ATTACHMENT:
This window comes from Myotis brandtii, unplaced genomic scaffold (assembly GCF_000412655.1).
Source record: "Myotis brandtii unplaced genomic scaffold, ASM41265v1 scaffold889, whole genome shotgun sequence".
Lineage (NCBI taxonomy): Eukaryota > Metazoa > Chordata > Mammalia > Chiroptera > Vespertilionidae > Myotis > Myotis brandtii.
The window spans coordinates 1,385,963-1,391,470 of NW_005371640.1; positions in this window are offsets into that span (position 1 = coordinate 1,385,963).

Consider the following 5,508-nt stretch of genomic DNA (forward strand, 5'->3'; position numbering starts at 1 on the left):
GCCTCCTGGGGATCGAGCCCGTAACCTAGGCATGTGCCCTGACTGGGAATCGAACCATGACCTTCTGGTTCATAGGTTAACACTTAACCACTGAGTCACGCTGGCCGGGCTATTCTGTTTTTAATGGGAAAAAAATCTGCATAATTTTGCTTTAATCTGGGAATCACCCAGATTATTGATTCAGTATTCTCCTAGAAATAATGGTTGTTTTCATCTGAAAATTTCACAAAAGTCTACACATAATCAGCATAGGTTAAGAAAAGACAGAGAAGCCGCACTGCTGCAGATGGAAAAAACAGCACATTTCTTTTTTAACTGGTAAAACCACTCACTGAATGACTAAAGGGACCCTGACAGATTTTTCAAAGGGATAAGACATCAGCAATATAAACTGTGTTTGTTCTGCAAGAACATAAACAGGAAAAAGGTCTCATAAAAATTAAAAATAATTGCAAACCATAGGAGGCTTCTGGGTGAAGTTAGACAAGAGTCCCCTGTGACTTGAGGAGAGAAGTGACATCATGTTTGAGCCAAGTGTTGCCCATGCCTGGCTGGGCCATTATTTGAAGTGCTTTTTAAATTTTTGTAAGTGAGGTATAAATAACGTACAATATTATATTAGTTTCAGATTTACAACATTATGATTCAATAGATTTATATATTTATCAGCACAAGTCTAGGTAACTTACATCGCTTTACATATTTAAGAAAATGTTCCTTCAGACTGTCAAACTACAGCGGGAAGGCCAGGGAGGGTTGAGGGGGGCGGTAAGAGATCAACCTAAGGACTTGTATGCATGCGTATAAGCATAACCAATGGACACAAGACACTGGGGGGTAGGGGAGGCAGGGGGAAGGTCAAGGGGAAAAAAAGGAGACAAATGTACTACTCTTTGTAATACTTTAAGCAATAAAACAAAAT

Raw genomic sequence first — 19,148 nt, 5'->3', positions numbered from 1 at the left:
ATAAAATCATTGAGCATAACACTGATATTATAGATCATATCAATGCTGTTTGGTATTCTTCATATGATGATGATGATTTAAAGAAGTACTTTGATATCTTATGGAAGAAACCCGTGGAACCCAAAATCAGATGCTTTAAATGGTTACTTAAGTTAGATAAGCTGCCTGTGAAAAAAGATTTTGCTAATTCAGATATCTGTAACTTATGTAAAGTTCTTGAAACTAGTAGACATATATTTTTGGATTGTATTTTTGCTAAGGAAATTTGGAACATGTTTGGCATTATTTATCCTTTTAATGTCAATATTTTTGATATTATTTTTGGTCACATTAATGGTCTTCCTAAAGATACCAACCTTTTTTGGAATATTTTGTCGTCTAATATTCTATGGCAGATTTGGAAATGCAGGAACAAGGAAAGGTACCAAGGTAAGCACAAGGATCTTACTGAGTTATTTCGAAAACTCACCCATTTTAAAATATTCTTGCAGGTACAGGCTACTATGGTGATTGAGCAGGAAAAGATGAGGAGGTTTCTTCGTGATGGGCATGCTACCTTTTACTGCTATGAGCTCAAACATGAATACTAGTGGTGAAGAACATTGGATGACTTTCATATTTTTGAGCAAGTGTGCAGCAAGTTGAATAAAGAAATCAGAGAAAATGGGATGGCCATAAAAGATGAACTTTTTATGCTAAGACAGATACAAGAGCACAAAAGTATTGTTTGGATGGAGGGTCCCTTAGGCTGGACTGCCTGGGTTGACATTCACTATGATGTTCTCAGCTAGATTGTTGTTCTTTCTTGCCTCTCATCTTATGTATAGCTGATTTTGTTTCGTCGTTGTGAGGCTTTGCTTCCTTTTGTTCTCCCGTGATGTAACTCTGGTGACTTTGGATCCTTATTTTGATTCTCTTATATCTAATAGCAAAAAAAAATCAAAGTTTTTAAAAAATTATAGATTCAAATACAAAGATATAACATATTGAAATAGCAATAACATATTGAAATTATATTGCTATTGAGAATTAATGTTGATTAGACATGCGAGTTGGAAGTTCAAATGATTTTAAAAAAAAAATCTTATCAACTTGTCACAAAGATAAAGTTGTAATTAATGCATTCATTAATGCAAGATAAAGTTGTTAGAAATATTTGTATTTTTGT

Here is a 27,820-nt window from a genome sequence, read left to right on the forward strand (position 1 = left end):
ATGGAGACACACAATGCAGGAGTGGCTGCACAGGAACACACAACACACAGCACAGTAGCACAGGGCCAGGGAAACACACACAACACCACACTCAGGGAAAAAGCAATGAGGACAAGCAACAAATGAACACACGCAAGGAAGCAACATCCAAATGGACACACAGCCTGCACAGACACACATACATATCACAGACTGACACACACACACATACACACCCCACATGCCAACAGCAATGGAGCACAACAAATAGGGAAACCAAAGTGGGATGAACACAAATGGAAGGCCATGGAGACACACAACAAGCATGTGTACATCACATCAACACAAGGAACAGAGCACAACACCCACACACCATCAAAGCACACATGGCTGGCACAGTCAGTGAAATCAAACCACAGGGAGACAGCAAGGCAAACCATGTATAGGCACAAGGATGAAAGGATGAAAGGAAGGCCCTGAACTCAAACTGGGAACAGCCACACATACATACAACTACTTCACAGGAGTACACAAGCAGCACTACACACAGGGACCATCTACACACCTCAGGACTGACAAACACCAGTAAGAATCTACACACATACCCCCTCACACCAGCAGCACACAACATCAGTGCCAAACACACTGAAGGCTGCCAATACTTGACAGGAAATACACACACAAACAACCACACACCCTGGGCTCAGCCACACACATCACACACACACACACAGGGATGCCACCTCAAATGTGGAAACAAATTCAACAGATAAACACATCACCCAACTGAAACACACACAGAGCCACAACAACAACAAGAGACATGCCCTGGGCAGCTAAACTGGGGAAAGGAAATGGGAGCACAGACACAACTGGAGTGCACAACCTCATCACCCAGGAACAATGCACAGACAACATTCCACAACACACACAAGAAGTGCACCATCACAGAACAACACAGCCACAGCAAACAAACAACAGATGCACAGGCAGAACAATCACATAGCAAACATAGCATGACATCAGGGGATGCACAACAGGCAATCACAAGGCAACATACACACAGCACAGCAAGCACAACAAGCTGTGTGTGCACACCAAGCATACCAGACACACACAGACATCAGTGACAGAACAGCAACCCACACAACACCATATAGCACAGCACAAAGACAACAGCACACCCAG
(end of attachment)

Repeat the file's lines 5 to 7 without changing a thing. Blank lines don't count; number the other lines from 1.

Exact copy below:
Consider the following 5,508-nt stretch of genomic DNA (forward strand, 5'->3'; position numbering starts at 1 on the left):
GCCTCCTGGGGATCGAGCCCGTAACCTAGGCATGTGCCCTGACTGGGAATCGAACCATGACCTTCTGGTTCATAGGTTAACACTTAACCACTGAGTCACGCTGGCCGGGCTATTCTGTTTTTAATGGGAAAAAAATCTGCATAATTTTGCTTTAATCTGGGAATCACCCAGATTATTGATTCAGTATTCTCCTAGAAATAATGGTTGTTTTCATCTGAAAATTTCACAAAAGTCTACACATAATCAGCATAGGTTAAGAAAAGACAGAGAAGCCGCACTGCTGCAGATGGAAAAAACAGCACATTTCTTTTTTAACTGGTAAAACCACTCACTGAATGACTAAAGGGACCCTGACAGATTTTTCAAAGGGATAAGACATCAGCAATATAAACTGTGTTTGTTCTGCAAGAACATAAACAGGAAAAAGGTCTCATAAAAATTAAAAATAATTGCAAACCATAGGAGGCTTCTGGGTGAAGTTAGACAAGAGTCCCCTGTGACTTGAGGAGAGAAGTGACATCATGTTTGAGCCAAGTGTTGCCCATGCCTGGCTGGGCCATTATTTGAAGTGCTTTTTAAATTTTTGTAAGTGAGGTATAAATAACGTACAATATTATATTAGTTTCAGATTTACAACATTATGATTCAATAGATTTATATATTTATCAGCACAAGTCTAGGTAACTTACATCGCTTTACATATTTAAGAAAATGTTCCTTCAGACTGTCAAACTACAGCGGGAAGGCCAGGGAGGGTTGAGGGGGGCGGTAAGAGATCAACCTAAGGACTTGTATGCATGCGTATAAGCATAACCAATGGACACAAGACACTGGGGGGTAGGGGAGGCAGGGGGAAGGTCAAGGGGAAAAAAAGGAGACAAATGTACTACTCTTTGTAATACTTTAAGCAATAAAACAAAAT

Raw genomic sequence first — 19,148 nt, 5'->3', positions numbered from 1 at the left: